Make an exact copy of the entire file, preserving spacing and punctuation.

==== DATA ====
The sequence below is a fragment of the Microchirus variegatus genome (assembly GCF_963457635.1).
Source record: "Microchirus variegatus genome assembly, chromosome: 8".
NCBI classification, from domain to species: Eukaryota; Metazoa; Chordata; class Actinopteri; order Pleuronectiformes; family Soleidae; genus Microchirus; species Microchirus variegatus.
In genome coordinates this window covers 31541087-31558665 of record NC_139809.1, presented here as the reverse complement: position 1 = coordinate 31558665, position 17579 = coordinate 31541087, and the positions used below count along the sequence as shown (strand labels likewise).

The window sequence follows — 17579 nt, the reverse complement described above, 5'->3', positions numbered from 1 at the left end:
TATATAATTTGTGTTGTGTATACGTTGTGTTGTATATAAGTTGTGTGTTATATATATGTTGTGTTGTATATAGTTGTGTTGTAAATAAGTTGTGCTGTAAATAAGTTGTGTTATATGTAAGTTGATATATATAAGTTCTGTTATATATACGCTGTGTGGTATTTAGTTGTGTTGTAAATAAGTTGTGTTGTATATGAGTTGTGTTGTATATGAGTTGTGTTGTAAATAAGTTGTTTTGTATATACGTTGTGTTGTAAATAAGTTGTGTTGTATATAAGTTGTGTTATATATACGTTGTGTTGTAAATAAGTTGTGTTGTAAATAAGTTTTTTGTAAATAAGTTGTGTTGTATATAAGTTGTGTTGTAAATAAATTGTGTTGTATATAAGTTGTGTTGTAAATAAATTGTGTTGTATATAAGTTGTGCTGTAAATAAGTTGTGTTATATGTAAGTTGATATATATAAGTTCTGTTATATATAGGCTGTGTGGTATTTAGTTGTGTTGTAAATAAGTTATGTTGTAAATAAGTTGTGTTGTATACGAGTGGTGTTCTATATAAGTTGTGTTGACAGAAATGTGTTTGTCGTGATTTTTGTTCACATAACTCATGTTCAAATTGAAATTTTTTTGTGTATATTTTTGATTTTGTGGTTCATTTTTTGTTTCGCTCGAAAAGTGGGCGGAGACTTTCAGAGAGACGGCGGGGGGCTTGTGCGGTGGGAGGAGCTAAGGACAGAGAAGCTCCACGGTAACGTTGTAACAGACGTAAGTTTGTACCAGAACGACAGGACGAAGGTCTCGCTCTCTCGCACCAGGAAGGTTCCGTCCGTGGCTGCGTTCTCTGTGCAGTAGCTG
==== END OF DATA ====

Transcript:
The sequence below is a fragment of the Microchirus variegatus genome (assembly GCF_963457635.1).
Source record: "Microchirus variegatus genome assembly, chromosome: 8".
NCBI classification, from domain to species: Eukaryota; Metazoa; Chordata; class Actinopteri; order Pleuronectiformes; family Soleidae; genus Microchirus; species Microchirus variegatus.
In genome coordinates this window covers 31541087-31558665 of record NC_139809.1, presented here as the reverse complement: position 1 = coordinate 31558665, position 17579 = coordinate 31541087, and the positions used below count along the sequence as shown (strand labels likewise).

The window sequence follows — 17579 nt, the reverse complement described above, 5'->3', positions numbered from 1 at the left end:
TATATAATTTGTGTTGTGTATACGTTGTGTTGTATATAAGTTGTGTGTTATATATATGTTGTGTTGTATATAGTTGTGTTGTAAATAAGTTGTGCTGTAAATAAGTTGTGTTATATGTAAGTTGATATATATAAGTTCTGTTATATATACGCTGTGTGGTATTTAGTTGTGTTGTAAATAAGTTGTGTTGTATATGAGTTGTGTTGTATATGAGTTGTGTTGTAAATAAGTTGTTTTGTATATACGTTGTGTTGTAAATAAGTTGTGTTGTATATAAGTTGTGTTATATATACGTTGTGTTGTAAATAAGTTGTGTTGTAAATAAGTTTTTTGTAAATAAGTTGTGTTGTATATAAGTTGTGTTGTAAATAAATTGTGTTGTATATAAGTTGTGTTGTAAATAAATTGTGTTGTATATAAGTTGTGCTGTAAATAAGTTGTGTTATATGTAAGTTGATATATATAAGTTCTGTTATATATAGGCTGTGTGGTATTTAGTTGTGTTGTAAATAAGTTATGTTGTAAATAAGTTGTGTTGTATACGAGTGGTGTTCTATATAAGTTGTGTTGACAGAAATGTGTTTGTCGTGATTTTTGTTCACATAACTCATGTTCAAATTGAAATTTTTTTGTGTATATTTTTGATTTTGTGGTTCATTTTTTGTTTCGCTCGAAAAGTGGGCGGAGACTTTCAGAGAGACGGCGGGGGGCTTGTGCGGTGGGAGGAGCTAAGGACAGAGAAGCTCCACGGTAACGTTGTAACAGACGTAAGTTTGTACCAGAACGACAGGACGAAGGTCTCGCTCTCTCGCACCAGGAAGGTTCCGTCCGTGGCTGCGTTCTCTGTGCAGTAGCTG